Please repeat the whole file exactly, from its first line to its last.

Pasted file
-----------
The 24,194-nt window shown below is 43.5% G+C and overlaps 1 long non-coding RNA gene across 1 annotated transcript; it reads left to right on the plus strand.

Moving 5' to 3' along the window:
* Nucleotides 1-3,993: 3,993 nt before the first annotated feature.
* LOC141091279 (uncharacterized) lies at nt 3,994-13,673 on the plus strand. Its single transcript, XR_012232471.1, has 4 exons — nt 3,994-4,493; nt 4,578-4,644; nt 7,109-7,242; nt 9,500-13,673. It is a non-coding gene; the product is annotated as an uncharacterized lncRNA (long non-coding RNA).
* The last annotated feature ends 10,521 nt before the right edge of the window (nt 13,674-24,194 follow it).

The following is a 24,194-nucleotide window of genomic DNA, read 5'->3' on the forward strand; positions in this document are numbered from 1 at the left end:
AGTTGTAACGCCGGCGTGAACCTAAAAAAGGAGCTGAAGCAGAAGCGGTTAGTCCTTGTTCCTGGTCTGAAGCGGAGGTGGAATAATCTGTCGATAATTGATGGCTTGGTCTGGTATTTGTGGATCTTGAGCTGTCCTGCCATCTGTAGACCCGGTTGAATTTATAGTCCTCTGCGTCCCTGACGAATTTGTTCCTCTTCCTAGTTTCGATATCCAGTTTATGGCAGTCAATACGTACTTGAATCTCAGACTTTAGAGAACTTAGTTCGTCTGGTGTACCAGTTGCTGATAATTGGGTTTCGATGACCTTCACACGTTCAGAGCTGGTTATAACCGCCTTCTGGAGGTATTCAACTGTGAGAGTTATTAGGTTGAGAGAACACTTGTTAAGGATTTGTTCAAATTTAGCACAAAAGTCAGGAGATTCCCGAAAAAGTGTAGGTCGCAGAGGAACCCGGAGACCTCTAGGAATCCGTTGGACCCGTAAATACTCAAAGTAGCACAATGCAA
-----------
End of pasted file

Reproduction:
The 24,194-nt window shown below is 43.5% G+C and overlaps 1 long non-coding RNA gene across 1 annotated transcript; it reads left to right on the plus strand.

Moving 5' to 3' along the window:
* Nucleotides 1-3,993: 3,993 nt before the first annotated feature.
* LOC141091279 (uncharacterized) lies at nt 3,994-13,673 on the plus strand. Its single transcript, XR_012232471.1, has 4 exons — nt 3,994-4,493; nt 4,578-4,644; nt 7,109-7,242; nt 9,500-13,673. It is a non-coding gene; the product is annotated as an uncharacterized lncRNA (long non-coding RNA).
* The last annotated feature ends 10,521 nt before the right edge of the window (nt 13,674-24,194 follow it).

The following is a 24,194-nucleotide window of genomic DNA, read 5'->3' on the forward strand; positions in this document are numbered from 1 at the left end:
AGTTGTAACGCCGGCGTGAACCTAAAAAAGGAGCTGAAGCAGAAGCGGTTAGTCCTTGTTCCTGGTCTGAAGCGGAGGTGGAATAATCTGTCGATAATTGATGGCTTGGTCTGGTATTTGTGGATCTTGAGCTGTCCTGCCATCTGTAGACCCGGTTGAATTTATAGTCCTCTGCGTCCCTGACGAATTTGTTCCTCTTCCTAGTTTCGATATCCAGTTTATGGCAGTCAATACGTACTTGAATCTCAGACTTTAGAGAACTTAGTTCGTCTGGTGTACCAGTTGCTGATAATTGGGTTTCGATGACCTTCACACGTTCAGAGCTGGTTATAACCGCCTTCTGGAGGTATTCAACTGTGAGAGTTATTAGGTTGAGAGAACACTTGTTAAGGATTTGTTCAAATTTAGCACAAAAGTCAGGAGATTCCCGAAAAAGTGTAGGTCGCAGAGGAACCCGGAGACCTCTAGGAATCCGTTGGACCCGTAAATACTCAAAGTAGCACAATGCAA